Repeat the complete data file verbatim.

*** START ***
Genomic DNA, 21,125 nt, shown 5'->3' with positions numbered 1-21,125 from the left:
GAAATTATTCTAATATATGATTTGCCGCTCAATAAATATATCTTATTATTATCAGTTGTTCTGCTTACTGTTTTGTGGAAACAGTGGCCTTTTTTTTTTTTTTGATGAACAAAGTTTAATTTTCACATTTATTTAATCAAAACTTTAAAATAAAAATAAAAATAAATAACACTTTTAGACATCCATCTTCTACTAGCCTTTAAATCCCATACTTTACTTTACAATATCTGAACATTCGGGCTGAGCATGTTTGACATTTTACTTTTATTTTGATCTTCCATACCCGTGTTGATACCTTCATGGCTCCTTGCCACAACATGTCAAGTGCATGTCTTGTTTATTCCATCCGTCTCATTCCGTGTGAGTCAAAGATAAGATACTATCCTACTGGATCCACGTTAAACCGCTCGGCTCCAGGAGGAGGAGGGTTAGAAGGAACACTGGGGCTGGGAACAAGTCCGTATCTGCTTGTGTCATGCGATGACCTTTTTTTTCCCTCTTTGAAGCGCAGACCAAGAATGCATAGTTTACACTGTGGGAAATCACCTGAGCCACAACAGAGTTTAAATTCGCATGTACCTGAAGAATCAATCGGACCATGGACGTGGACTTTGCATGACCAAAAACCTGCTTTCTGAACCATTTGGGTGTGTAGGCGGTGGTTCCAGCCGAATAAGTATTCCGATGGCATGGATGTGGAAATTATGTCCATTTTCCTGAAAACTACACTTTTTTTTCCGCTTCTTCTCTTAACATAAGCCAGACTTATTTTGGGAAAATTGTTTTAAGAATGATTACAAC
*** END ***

Genomic DNA, 21,125 nt, shown 5'->3' with positions numbered 1-21,125 from the left:
GAAATTATTCTAATATATGATTTGCCGCTCAATAAATATATCTTATTATTATCAGTTGTTCTGCTTACTGTTTTGTGGAAACAGTGGCCTTTTTTTTTTTTTTGATGAACAAAGTTTAATTTTCACATTTATTTAATCAAAACTTTAAAATAAAAATAAAAATAAATAACACTTTTAGACATCCATCTTCTACTAGCCTTTAAATCCCATACTTTACTTTACAATATCTGAACATTCGGGCTGAGCATGTTTGACATTTTACTTTTATTTTGATCTTCCATACCCGTGTTGATACCTTCATGGCTCCTTGCCACAACATGTCAAGTGCATGTCTTGTTTATTCCATCCGTCTCATTCCGTGTGAGTCAAAGATAAGATACTATCCTACTGGATCCACGTTAAACCGCTCGGCTCCAGGAGGAGGAGGGTTAGAAGGAACACTGGGGCTGGGAACAAGTCCGTATCTGCTTGTGTCATGCGATGACCTTTTTTTTCCCTCTTTGAAGCGCAGACCAAGAATGCATAGTTTACACTGTGGGAAATCACCTGAGCCACAACAGAGTTTAAATTCGCATGTACCTGAAGAATCAATCGGACCATGGACGTGGACTTTGCATGACCAAAAACCTGCTTTCTGAACCATTTGGGTGTGTAGGCGGTGGTTCCAGCCGAATAAGTATTCCGATGGCATGGATGTGGAAATTATGTCCATTTTCCTGAAAACTACACTTTTTTTTCCGCTTCTTCTCTTAACATAAGCCAGACTTATTTTGGGAAAATTGTTTTAAGAATGATTACAAC